Show Summary Details
Page of

Small vessel vasculitis 

Small vessel vasculitis
Chapter:
Small vessel vasculitis
Author(s):

Richard A. Watts

DOI:
10.1093/med/9780198746690.003.0461
Page of

PRINTED FROM OXFORD MEDICINE ONLINE (www.oxfordmedicine.com). © Oxford University Press, 2021. All Rights Reserved. Under the terms of the licence agreement, an individual user may print out a PDF of a single chapter of a title in Oxford Medicine Online for personal use (for details see Privacy Policy and Legal Notice).

date: 07 March 2021

Small vessel vasculitis is vasculitis affecting predominately small intraparenchymal arteries, arterioles, capillaries, and venules. There are two main types: antineutrophil cytoplasmic antibody associated and immune complex mediated. The ANCA associated vasculitides are discussed in chapter 19.3 IgA vasculitis (IgAV) was formerly known as Henoch Schönlein purpura. The revised nomenclature reflects the importance of IgA vasculitis in pathogenesis. The Chapel Hill Consensus Conference defined IgA vasculitis as ‘vasculitis with IgA1-dominant immune deposits, affecting small vessels (predominantly capillaries, venules, or arterioles)’. IgA vasculitis often involves skin and gut, and frequently causes arthritis. Glomerulonephritis indistinguishable from IgA nephropathy may occur. Its aetiology is unknown, but it frequently occurs after an infection several days to weeks before. The most frequently isolated organism is beta-haemolytic streptococcus. Drugs such as a penicillin, ampicillin, erythromycin, and non-steroidal anti-inflammatory drugs have been reported as precipitating agents. There is an association with HLA-DRB1*01 in Caucasians and there appears to be a familial association.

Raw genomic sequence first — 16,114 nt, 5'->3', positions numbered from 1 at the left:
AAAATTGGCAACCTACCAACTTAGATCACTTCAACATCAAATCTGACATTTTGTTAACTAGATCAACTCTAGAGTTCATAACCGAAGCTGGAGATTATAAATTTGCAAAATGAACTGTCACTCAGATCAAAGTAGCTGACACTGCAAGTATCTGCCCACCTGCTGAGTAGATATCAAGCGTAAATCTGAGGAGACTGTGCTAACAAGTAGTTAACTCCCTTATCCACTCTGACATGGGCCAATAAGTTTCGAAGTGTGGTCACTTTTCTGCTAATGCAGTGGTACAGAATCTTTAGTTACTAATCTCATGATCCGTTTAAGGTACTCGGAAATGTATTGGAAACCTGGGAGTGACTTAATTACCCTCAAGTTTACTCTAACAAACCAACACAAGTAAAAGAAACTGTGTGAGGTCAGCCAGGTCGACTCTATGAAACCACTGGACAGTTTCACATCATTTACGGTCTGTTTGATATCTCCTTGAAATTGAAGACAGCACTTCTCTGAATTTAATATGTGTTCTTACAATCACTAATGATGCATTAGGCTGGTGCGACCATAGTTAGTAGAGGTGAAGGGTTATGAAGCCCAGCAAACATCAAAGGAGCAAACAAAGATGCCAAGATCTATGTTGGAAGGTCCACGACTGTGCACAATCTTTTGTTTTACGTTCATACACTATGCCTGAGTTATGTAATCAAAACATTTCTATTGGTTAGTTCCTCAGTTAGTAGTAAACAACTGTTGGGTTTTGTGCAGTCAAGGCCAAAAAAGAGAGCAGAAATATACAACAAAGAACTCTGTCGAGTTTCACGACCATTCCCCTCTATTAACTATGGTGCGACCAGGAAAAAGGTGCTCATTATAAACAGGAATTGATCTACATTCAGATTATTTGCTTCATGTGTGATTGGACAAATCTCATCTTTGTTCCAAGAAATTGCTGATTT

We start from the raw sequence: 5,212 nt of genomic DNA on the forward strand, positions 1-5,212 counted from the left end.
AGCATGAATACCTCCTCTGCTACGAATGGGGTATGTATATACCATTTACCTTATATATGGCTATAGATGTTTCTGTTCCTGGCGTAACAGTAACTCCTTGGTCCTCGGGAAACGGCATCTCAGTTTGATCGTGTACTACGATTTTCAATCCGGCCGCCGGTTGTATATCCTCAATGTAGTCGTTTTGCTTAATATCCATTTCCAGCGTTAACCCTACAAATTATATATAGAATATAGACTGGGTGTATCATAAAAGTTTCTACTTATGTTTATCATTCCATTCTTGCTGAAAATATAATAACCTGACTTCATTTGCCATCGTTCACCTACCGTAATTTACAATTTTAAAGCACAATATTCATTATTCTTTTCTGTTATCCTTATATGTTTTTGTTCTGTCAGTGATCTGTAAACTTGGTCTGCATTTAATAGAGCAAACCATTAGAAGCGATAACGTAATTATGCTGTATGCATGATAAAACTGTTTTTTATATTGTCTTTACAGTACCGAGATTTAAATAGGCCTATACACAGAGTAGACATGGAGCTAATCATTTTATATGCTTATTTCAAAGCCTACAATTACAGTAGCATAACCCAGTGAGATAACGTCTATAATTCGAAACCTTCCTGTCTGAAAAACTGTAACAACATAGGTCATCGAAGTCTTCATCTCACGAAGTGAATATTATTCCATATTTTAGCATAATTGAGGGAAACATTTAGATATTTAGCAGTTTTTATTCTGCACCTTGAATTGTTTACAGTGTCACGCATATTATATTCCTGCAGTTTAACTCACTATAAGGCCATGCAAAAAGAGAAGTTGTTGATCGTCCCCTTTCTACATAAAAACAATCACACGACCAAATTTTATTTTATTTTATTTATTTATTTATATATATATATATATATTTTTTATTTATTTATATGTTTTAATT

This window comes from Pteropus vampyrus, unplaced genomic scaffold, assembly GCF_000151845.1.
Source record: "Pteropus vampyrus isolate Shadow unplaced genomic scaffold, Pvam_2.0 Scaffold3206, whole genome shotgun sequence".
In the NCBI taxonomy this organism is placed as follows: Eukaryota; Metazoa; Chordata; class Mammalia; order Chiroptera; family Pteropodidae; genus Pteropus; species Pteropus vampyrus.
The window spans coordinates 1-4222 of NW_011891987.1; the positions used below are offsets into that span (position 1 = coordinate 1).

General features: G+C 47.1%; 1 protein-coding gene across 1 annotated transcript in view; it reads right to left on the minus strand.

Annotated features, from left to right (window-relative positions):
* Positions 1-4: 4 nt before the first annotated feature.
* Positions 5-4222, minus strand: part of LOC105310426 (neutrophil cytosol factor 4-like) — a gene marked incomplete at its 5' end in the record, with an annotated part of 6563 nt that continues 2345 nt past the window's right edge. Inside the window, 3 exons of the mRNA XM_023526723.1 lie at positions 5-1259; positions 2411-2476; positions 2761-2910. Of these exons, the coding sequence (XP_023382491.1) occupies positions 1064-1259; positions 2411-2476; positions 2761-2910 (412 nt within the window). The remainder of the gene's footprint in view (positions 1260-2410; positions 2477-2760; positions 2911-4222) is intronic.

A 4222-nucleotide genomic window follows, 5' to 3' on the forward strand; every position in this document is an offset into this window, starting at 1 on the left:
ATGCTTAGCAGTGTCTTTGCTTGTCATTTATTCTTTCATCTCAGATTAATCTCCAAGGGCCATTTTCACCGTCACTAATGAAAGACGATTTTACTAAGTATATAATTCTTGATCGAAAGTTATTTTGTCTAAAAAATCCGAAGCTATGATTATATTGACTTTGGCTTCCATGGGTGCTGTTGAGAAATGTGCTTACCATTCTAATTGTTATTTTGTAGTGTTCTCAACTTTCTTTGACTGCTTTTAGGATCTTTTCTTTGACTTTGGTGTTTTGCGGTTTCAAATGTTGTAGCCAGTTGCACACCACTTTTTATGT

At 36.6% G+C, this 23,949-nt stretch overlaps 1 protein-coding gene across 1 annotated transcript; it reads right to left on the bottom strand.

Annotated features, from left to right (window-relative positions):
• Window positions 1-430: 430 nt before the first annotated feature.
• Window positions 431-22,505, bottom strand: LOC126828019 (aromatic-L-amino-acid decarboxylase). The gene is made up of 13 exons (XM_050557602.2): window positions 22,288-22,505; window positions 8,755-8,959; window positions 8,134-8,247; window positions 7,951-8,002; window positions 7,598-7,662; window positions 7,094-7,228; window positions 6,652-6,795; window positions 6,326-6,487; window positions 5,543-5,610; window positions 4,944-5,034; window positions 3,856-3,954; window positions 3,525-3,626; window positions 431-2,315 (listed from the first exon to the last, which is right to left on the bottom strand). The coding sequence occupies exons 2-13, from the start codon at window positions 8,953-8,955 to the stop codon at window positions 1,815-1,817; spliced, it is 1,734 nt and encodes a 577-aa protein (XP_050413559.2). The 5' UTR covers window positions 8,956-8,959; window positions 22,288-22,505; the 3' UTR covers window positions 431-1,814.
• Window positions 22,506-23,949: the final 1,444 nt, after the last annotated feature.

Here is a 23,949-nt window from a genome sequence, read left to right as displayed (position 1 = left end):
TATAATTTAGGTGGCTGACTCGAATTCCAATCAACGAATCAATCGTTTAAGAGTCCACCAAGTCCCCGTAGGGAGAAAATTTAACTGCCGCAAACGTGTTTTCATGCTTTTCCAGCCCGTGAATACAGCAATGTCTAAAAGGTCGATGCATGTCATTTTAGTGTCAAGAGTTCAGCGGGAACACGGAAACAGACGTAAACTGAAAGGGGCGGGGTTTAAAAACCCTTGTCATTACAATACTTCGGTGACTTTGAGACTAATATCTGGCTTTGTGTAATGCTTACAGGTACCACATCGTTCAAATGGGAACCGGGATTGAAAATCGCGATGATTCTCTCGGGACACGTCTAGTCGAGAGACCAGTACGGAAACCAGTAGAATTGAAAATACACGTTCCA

Access to the complete content on Oxford Medicine Online requires a subscription or purchase. Public users are able to search the site and view the abstracts for each book and chapter without a subscription.

Please subscribe or login to access full text content.

If you have purchased a print title that contains an access token, please see the token for information about how to register your code.

For questions on access or troubleshooting, please check our FAQs, and if you can't find the answer there, please contact us.